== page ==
The following unresolved issues have arisen within recent months:

  • The magnitude of unresolved social conflict emerged tragically with the murder of the farmer union activist Indra Pelani in February 2015 by security guards contracted by APP. In June, Indonesia’s National Human Rights Commission found gross human rights violations transpired with this case, indicating that significant risk of additional legal violations remains.
  • The Rainforest Alliance evaluation found that the company is failing to stop third party deforestation, which is still widespread in set-aside forest, inside APP and supplier concessions.
  • About half of APP’s plantations are located on peat soil that, once drained, is highly inflammable. The unaddressed heritage of decades of bad peatland practices, combined with third party deforestation and with a long dry season, has made APP plantations one of the sources of the fires that have been ravaging Sumatra and Borneo. The fires have created a smoke and haze crisis that is affecting the entire South East Asian region. It has impacted the health of millions of people in Indonesia and neighboring countries and has led to several deaths. The crisis has also caused schools to close around the region, shut down air transport, and released each day more greenhouse gasses than the average daily emissions from all of the USA. Investigations in Indonesia have reportedly led to the arrest of an APP affiliated concession manager (Bumi Mekar Hijau) while authorities in Indonesian and Singapore (under the Transboundary Haze Pollution Act) have opened legal investigations into APP.

NGO stakeholders have been discouraged by the pace of progress on key issues and by recent changes in stakeholder engagement formats. The ongoing fires, the unresolved social conflicts highlighted by Mr. Pelani’s murder, the ongoing deforestation by third parties, the gaps reported by the Rainforest Alliance evaluation and the company’s expansion plans are worrying developments that risk jeopardising the credibility of APP’s forest policy.

On 6 October 2015, Environmental Paper Network co-ordinated NGOs came together to send an open letter to APP expressing their concerns and proposing a broader set of recommendations.

APP’s answer to this letter is unsatisfactory, essentially reiterating the many steps that have been announced in the past months, without giving any new response to NGO concerns and recommendations. APP’s willingness to act on these recommendations and demonstrate change on the ground must be the measure that paper customers and investors adopt in their scrutiny of APP’s performance. Until such changes are independently verified, APP poses too many social, environmental and governance risks to do business with.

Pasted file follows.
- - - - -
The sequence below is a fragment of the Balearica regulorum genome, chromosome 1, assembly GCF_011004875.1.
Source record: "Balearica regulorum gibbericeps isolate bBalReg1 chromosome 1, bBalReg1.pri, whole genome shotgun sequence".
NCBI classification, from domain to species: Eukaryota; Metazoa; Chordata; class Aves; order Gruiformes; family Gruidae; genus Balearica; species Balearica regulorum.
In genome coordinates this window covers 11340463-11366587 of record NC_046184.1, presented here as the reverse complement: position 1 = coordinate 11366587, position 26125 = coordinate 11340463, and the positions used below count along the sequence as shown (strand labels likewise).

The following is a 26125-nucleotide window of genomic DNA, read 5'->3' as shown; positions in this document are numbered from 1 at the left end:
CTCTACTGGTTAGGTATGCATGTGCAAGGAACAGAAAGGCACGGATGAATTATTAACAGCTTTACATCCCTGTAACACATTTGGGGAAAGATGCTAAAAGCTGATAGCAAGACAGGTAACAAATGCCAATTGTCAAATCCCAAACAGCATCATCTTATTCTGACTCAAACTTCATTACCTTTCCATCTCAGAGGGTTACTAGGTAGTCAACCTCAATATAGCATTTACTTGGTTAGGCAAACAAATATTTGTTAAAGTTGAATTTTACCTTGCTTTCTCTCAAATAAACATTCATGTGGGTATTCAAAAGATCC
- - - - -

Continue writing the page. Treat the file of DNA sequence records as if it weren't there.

NGOs send a letter to Asia Pulp & Paper: urgent a reform of APP structures and practices


A group of NGOs sent a letter to APP director, Linda Wijaya, after a stakeholder engagement forum in Jakarta on October 5th. At the forum, APP presented information on how it is attempting to implement its Forest Conservation Policy and associated plans, and NGO’s raised the issues contained in this letter and sought assurances from APP that it will increase its efforts to quickly reform its structures and practices. The signatories made clear to APP that their re-engagement is not an endorsement of the company’s policies and practices and should not be used by the company to promote its products in the market place or seek additional finance.
Download the letter here.

APRIL announcing a new forest conservation


Indonesia second biggest pulp and paper company announced today an immediate moratorium on logging in natural forests. After many years of environmental and social conflicts, Asia Pacific Resources International Limited (APRIL) announced the end of deforestation, together with a number of measures that will improve its previous forest policy.
Environmental organizations, with different tones, welcome the move but remain cautious, waiting to look how the policy will be implemented on the ground. They also suggested some issues that need to be addressed during the implementation, and Environmental Paper Network will facilitate this process.

According to Riau network Jikalahari, the new commitment seems to be stronger that the previous policy, but it still remains weak on transparency. In fact, it is still not clear wether HCV assessments, environmental impact assessments and supplier list will be shared with stakeholders, as required by the national scheme GN PSDA. Furthermore, a major effort is needed in social conflicts resolution Also peat restoration requires further steps: APRIL should comply with the new regulation on peatlands protection and best management, and i can even be pioneer in its implementation. Given past experience, an extra effort to ensure its full implementation and prevent breaches are needed.